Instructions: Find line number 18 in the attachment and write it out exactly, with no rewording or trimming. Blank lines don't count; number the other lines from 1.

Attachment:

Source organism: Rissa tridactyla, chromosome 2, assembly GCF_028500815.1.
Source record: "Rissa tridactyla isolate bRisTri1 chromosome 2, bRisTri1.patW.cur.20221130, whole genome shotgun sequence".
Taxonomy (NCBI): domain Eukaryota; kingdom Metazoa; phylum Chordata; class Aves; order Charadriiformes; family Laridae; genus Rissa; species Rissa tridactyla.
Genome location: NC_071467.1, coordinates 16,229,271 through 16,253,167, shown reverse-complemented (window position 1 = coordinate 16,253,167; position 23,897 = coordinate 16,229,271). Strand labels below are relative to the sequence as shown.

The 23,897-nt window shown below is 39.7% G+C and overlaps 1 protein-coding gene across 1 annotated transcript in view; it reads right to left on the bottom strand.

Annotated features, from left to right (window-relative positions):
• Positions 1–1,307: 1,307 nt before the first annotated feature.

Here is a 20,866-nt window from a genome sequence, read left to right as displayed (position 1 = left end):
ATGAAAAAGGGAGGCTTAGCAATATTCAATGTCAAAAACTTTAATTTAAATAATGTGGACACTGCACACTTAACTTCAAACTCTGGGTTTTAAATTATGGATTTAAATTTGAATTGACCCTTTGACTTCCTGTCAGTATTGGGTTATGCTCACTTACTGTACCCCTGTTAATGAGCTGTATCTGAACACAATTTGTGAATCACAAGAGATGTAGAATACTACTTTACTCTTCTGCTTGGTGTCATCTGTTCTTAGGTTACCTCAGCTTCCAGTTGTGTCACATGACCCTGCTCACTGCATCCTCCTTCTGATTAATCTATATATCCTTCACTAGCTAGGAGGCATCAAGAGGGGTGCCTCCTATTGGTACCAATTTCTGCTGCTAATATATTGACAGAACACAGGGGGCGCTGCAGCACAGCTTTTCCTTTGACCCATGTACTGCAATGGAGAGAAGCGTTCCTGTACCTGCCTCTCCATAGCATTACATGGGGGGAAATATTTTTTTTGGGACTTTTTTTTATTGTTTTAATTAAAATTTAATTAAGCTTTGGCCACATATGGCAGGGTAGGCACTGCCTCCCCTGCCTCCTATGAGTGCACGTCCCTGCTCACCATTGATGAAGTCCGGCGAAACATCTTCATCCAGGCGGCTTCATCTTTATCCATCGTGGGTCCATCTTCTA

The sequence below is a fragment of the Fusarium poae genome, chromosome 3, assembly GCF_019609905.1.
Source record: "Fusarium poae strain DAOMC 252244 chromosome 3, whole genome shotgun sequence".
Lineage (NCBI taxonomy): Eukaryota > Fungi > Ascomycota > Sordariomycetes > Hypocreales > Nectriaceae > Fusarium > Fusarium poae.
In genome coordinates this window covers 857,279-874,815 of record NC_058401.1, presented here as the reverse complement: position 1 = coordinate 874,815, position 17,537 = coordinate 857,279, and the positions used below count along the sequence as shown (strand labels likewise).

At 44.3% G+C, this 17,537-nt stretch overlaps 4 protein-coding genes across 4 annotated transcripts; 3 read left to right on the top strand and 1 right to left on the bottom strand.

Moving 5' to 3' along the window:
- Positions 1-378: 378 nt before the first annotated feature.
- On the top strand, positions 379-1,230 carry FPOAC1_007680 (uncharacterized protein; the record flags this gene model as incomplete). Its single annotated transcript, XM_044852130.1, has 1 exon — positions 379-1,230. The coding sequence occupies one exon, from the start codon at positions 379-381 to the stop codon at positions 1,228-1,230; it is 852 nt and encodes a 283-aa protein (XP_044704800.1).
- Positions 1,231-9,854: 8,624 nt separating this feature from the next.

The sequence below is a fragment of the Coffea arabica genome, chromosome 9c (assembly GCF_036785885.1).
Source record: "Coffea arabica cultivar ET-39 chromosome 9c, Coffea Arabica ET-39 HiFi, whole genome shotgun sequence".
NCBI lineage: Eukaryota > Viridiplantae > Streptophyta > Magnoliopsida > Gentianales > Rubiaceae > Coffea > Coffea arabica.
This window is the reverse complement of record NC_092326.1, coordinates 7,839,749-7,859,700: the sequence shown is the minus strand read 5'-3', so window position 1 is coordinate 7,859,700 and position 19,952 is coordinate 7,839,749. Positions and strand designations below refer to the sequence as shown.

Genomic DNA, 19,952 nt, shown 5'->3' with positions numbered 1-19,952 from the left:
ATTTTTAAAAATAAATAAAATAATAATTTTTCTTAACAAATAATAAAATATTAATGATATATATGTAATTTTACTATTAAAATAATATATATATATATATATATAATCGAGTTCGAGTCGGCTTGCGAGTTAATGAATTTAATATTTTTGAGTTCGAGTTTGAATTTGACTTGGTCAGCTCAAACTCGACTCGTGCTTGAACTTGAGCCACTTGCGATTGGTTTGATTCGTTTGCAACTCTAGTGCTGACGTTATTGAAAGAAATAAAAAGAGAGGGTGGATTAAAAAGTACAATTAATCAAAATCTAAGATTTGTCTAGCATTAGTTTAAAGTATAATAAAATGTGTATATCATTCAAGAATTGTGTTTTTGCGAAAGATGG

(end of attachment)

- Positions 1,231-9,854: 8,624 nt separating this feature from the next.